• Theatrical and television trailers show some deleted and extended scenes; Ray cooking at the metal barbecue and accidentally setting it on fire. Shot of Art sitting somewhere outside and mentioning Klopek's name. Shot of Dr. Klopek saying his name, it seems like this shot was in ending of the movie. Ray, Ricky, Walter, and Bonnie all standing by a ladder which leads to someone's roof and Ray saying "I think we're overreacting", by their clothes, it looks like it's from the scene where they break into Walter's house. Ray telling Carol that someone thinks that "the Klopeks are evil incarnate." Ricky helping Art out when he falls over the fence after running from Klopek's dog. Shot of Ricky saying "God, I love this street" which is not from the same scene where he says it in the movie. Reportedly, more scenes were deleted and some extra scenes are said to be included in old television versions of the movie.
  • Ricky's friend "Steve Kuntz" wears a Skull Skates shirt. Rick Ducommun and his brother Peter started Skull Skates in the late 1970s, as Great North Country Skateboards. The company is now the sole property of Peter.
  • The Klopek's painting, of which Rumsfield can't seem to understand the orientation, is a depiction of surgery from the point of view of the patient.
  • Courtney Gains was hired immediately after meeting with director Joe Dante for the part of Hans Klopek, without having to audition for it.
  • While there was a writer's strike on the Universal lot, the daily tour of the Universal backlot was still taking place throughout the filming of this movie and Fletch Lives (1989) not far away. Everytime the tour was about to pass through the set, filming was stopped so that the tour could pass through quickly and continue filming soon after. This happened pretty frequently.
  • Due to the writer's strike, director Joe Dante could not have actor/writer Dana Olsen to consult or do any rewrites on the screenplay on a daily basis. Pretty much most of this movie is improvisation and ad-libbing. Dante did eventually find a way for Olsen to be on set and hired him as an actor so that way he could consult with him indirectly without violating the Writers Guild rules.
  • The filming location of The 'Burbs set was also used for another Tom Hanks film, Dragnet (1987) for the character Connie Swail's house.
  • First major studio picture directed by Joe Dante which was not predominantly in the science fiction or horror genres.
  • The film's Universal studio logo sequence seen at the start of the film was an animated variation of the one used during the period the picture was made.
  • Jerry Goldsmith's score being played during the fight scene in the ambulance car, was reused in Gremlins 2: The New Batch (1990) when the bat-Gremlin escapes the lab and flies around New York City.
  • Vic, the garbage man (played by Dick Miller) was also the neighbor in Gremlins (1984). Counting Corey Feldman, Dick Miller, and Joe Dante, that's three crossovers to Gremlins (1984).
  • Brother Theodore Gottlieb was cast after director Joe Dante had discovered him through a personal one man show he had been doing in New York City. Dante also felt that he was right for the part over Timothy Carey who had also auditioned for the part was what he termed "a bit too intense".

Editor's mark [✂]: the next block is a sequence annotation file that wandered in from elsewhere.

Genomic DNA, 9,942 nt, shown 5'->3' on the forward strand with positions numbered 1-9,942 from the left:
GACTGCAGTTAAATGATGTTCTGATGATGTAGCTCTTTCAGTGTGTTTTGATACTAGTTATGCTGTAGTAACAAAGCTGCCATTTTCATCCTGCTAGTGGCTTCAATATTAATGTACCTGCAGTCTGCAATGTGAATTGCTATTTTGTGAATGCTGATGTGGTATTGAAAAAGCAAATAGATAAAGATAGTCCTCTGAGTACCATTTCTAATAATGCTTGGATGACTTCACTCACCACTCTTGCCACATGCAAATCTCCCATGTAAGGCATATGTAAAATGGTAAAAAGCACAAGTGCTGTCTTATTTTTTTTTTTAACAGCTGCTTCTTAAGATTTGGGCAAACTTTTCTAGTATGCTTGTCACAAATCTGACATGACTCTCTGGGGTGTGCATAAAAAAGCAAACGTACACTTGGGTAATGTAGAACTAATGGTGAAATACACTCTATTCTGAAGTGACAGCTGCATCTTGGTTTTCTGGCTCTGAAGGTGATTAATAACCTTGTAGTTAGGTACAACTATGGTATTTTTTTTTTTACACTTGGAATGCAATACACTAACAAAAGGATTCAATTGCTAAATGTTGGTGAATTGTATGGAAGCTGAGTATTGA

• There is one family at the end of the street, the occupants of the house between Walter and Rumsfield. In the script, it was the Barkelow family, their son was riding his bike in concentric circles, endlessly, day and night on the end of the cul-de-sac in front of the house. His bike made creaky noises and he only stopped during key moments to glance over such as when Ray and Art knocked at the Klopeks' door.
  • Of the suburban cul-de-sac setting, Joe Dante, according to the book "The Films of Tom Hanks" (1996) by Lee Pfeiffer and Michael D. Lewis, once said: "I asked (Production Designer) James H. Spencer, a veteran of Poltergeist (1982) and Gremlins (1984) if he thought he could turn that street into the neighborhood we needed in that period of time. Spencer rose to the challenge, and within a few days they began work on sketching out the proposed designs for the sets. Spencer observed, 'We had to be on the spot. Due to the lack of time, it would have been ludicrous to do our drawing elsewhere'."
  • Of the cast members, most really didn't get along with Gale Gordon as he had mostly kept to himself while his scenes were being filmed.
  • The trailer features music from the Neil Simon comedy Murder by Death (1976).
  • This film was finishing filming when Big (1988) was released by Twentieth Century Fox in June 1988. Tom Hanks had been featured on the front cover of Entertainment Weekly and personally read the article to the cast and crew when it had come out.
  • Before Jerry Goldsmith took on the assignment of scoring the film, director Joe Dante had momentarily considered the late Oscar winner Georges Delerue to write the score for the film but he personally didn't think "he would score a picture such as this one". The film would mark at the time, the fourth collaboration between Goldsmith and Dante who would go on to collaborate together four more times, with Looney Tunes: Back in Action (2003) the final film he would score for the director, as well his last before his untimely passing in 2004 due to cancer.
  • In one scene, Ray is watching Mister Rogers' Neighborhood (1968). Tom Hanks would eventually play Fred Rogers in A Beautiful Day in the Neighborhood (2019).
  • According to many of the cast and crew, they felt that the Universal logo that opens the film was the coolest thing about the film since it was unique and different.